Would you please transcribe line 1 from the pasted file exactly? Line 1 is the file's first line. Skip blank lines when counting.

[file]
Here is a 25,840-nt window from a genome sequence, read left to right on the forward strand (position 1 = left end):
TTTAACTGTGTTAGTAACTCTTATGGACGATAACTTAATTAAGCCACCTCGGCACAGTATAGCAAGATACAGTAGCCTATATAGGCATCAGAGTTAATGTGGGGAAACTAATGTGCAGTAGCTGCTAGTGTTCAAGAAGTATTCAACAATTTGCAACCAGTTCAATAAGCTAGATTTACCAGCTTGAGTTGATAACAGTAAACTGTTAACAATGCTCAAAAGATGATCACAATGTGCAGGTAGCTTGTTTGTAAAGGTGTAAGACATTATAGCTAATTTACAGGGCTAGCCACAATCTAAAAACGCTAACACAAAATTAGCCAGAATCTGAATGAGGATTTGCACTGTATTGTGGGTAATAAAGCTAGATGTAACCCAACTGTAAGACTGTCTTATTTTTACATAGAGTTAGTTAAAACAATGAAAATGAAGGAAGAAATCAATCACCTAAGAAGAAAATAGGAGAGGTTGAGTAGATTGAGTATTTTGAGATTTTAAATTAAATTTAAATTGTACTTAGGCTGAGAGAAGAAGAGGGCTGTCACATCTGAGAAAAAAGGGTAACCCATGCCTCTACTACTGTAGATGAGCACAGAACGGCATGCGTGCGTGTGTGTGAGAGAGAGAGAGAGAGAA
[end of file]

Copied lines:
Here is a 25,840-nt window from a genome sequence, read left to right on the forward strand (position 1 = left end):